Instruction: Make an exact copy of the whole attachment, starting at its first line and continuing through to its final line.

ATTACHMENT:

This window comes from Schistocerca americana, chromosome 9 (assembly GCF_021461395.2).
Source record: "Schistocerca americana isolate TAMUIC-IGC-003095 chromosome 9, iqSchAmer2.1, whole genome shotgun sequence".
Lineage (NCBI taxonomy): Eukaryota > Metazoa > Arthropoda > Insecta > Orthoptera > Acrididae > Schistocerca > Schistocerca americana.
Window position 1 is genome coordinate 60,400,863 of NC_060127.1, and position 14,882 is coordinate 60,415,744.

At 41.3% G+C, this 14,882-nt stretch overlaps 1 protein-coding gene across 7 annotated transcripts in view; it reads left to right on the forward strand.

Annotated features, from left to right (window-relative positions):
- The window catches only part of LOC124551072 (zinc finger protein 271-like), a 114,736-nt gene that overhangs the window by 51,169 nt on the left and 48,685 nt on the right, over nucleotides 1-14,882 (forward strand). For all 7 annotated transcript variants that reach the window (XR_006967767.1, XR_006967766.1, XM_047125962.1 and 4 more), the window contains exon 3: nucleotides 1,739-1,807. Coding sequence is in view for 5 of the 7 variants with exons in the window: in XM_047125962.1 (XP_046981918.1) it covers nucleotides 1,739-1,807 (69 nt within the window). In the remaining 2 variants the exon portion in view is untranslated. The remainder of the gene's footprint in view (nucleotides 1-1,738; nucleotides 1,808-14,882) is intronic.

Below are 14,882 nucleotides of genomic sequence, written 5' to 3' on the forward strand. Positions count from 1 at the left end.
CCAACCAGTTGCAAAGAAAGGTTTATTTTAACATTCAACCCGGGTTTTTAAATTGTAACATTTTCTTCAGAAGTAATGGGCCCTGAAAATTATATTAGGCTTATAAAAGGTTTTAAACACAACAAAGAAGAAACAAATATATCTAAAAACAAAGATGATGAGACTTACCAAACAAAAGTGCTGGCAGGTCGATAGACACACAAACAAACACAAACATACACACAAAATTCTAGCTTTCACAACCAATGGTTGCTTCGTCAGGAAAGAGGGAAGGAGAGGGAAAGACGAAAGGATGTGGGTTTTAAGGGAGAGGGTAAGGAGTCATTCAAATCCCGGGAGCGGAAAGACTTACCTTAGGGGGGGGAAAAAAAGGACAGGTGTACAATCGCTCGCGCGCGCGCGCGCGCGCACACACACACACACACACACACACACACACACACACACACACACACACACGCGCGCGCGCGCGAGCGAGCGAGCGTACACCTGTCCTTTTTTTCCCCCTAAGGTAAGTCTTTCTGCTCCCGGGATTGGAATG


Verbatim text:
This window comes from Schistocerca americana, chromosome 9 (assembly GCF_021461395.2).
Source record: "Schistocerca americana isolate TAMUIC-IGC-003095 chromosome 9, iqSchAmer2.1, whole genome shotgun sequence".
Lineage (NCBI taxonomy): Eukaryota > Metazoa > Arthropoda > Insecta > Orthoptera > Acrididae > Schistocerca > Schistocerca americana.
Window position 1 is genome coordinate 60,400,863 of NC_060127.1, and position 14,882 is coordinate 60,415,744.

At 41.3% G+C, this 14,882-nt stretch overlaps 1 protein-coding gene across 7 annotated transcripts in view; it reads left to right on the forward strand.

Annotated features, from left to right (window-relative positions):
- The window catches only part of LOC124551072 (zinc finger protein 271-like), a 114,736-nt gene that overhangs the window by 51,169 nt on the left and 48,685 nt on the right, over nucleotides 1-14,882 (forward strand). For all 7 annotated transcript variants that reach the window (XR_006967767.1, XR_006967766.1, XM_047125962.1 and 4 more), the window contains exon 3: nucleotides 1,739-1,807. Coding sequence is in view for 5 of the 7 variants with exons in the window: in XM_047125962.1 (XP_046981918.1) it covers nucleotides 1,739-1,807 (69 nt within the window). In the remaining 2 variants the exon portion in view is untranslated. The remainder of the gene's footprint in view (nucleotides 1-1,738; nucleotides 1,808-14,882) is intronic.

Below are 14,882 nucleotides of genomic sequence, written 5' to 3' on the forward strand. Positions count from 1 at the left end.
CCAACCAGTTGCAAAGAAAGGTTTATTTTAACATTCAACCCGGGTTTTTAAATTGTAACATTTTCTTCAGAAGTAATGGGCCCTGAAAATTATATTAGGCTTATAAAAGGTTTTAAACACAACAAAGAAGAAACAAATATATCTAAAAACAAAGATGATGAGACTTACCAAACAAAAGTGCTGGCAGGTCGATAGACACACAAACAAACACAAACATACACACAAAATTCTAGCTTTCACAACCAATGGTTGCTTCGTCAGGAAAGAGGGAAGGAGAGGGAAAGACGAAAGGATGTGGGTTTTAAGGGAGAGGGTAAGGAGTCATTCAAATCCCGGGAGCGGAAAGACTTACCTTAGGGGGGGGAAAAAAAGGACAGGTGTACAATCGCTCGCGCGCGCGCGCGCGCGCACACACACACACACACACACACACACACACACACACACACACACACACACGCGCGCGCGCGCGAGCGAGCGAGCGTACACCTGTCCTTTTTTTCCCCCTAAGGTAAGTCTTTCTGCTCCCGGGATTGGAATG